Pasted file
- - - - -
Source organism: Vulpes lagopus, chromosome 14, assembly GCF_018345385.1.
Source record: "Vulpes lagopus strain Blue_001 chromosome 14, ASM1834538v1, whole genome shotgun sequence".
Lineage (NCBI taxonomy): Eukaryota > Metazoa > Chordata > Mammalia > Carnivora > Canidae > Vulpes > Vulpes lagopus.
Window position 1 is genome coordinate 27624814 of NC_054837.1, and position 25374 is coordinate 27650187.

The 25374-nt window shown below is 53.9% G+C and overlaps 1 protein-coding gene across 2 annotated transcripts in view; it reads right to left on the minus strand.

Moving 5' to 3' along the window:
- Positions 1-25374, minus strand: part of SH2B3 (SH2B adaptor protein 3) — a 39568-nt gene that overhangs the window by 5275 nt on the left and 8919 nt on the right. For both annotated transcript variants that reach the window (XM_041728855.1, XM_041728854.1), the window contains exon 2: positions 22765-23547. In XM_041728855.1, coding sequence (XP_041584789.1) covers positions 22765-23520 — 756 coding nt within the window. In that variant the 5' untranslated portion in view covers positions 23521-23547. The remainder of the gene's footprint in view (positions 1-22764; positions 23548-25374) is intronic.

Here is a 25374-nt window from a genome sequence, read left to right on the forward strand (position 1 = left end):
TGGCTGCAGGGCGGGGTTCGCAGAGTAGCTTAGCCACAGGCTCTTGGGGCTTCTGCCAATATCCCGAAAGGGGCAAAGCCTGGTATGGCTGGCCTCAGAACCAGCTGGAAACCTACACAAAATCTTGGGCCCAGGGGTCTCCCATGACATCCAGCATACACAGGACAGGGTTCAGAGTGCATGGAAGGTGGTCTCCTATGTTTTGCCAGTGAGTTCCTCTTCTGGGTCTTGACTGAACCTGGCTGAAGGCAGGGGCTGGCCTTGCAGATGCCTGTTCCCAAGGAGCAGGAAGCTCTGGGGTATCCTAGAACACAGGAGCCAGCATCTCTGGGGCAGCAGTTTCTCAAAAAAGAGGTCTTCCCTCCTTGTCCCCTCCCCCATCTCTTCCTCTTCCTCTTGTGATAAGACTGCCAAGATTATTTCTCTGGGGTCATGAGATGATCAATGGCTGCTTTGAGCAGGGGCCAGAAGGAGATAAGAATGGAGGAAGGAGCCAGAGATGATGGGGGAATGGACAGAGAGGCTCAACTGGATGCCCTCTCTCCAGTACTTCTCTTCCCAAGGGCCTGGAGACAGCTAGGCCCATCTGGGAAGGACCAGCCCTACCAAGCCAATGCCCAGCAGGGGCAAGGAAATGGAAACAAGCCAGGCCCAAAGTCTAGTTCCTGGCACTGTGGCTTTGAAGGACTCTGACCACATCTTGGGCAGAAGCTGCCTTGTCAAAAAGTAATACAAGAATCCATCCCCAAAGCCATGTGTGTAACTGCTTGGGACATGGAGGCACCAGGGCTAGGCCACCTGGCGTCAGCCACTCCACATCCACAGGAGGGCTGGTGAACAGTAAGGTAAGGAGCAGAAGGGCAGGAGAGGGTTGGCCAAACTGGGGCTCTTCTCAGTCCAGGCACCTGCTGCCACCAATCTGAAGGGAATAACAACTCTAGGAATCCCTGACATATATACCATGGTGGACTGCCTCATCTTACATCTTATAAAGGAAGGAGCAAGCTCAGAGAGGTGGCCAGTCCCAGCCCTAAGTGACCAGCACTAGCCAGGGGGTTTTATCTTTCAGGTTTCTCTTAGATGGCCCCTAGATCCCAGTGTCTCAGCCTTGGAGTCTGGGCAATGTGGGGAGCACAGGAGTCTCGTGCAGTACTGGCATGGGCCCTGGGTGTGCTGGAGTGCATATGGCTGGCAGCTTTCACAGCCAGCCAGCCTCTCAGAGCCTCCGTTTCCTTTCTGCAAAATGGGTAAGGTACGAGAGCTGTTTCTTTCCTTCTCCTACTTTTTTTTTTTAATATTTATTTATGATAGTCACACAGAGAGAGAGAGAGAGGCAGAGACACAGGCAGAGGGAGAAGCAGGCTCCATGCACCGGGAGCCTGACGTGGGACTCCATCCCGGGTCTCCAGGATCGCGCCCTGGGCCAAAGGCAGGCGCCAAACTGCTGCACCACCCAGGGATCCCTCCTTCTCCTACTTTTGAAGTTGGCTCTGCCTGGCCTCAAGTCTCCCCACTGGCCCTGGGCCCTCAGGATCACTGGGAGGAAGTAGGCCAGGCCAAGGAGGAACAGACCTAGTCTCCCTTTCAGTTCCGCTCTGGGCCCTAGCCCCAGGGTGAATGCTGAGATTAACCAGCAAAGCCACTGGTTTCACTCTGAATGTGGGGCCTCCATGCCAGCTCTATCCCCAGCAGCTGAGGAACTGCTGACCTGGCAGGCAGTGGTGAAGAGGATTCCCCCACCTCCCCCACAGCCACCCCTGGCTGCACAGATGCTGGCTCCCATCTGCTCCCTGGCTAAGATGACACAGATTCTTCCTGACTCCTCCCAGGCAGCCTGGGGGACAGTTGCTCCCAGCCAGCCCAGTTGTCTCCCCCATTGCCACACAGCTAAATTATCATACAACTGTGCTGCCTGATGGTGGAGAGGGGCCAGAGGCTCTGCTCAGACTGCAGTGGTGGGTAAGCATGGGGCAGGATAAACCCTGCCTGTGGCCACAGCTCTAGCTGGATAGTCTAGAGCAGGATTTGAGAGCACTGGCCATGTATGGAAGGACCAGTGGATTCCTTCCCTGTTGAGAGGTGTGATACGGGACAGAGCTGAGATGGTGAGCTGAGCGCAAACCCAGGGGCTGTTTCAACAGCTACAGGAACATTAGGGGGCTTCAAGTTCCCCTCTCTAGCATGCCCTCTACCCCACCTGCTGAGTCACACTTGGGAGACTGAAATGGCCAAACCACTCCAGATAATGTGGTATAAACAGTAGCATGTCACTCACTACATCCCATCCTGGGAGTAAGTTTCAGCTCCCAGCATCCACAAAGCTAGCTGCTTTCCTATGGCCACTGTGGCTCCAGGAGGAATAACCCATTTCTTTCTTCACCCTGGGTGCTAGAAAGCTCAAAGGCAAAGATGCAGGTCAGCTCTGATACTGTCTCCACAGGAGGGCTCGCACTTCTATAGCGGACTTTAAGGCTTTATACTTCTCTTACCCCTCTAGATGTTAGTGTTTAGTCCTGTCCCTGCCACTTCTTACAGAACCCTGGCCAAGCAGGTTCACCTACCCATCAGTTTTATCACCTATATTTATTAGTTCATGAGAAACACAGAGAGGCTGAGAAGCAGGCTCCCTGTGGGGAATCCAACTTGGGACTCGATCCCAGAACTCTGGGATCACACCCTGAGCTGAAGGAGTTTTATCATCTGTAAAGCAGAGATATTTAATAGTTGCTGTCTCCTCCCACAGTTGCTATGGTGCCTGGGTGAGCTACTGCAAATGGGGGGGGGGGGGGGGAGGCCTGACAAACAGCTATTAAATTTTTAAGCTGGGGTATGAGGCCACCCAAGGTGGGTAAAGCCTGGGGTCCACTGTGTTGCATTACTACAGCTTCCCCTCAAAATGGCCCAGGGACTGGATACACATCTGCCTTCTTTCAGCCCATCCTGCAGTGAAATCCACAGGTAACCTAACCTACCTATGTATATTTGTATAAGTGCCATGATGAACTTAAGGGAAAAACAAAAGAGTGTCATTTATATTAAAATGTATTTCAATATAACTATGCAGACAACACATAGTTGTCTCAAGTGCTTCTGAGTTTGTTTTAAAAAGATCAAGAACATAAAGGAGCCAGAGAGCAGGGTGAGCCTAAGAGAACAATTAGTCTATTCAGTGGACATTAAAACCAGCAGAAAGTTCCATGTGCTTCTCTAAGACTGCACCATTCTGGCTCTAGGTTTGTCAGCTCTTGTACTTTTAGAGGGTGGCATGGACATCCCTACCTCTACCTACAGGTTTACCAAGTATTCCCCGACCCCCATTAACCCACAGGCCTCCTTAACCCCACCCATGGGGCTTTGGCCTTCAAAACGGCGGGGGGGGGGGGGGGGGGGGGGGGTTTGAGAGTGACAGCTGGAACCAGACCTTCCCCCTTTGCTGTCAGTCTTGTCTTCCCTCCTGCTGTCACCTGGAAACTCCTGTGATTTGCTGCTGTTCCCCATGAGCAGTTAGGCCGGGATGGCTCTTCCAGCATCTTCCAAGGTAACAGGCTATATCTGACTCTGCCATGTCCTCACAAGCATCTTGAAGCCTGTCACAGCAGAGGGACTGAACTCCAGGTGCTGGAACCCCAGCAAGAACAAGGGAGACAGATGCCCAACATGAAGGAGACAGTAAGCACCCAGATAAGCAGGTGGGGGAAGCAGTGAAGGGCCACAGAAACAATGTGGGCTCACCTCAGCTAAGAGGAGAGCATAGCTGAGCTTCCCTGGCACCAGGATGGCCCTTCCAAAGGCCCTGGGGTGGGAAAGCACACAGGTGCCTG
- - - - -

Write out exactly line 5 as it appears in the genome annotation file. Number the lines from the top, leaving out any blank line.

The 25374-nt window shown below is 53.9% G+C and overlaps 1 protein-coding gene across 2 annotated transcripts in view; it reads right to left on the minus strand.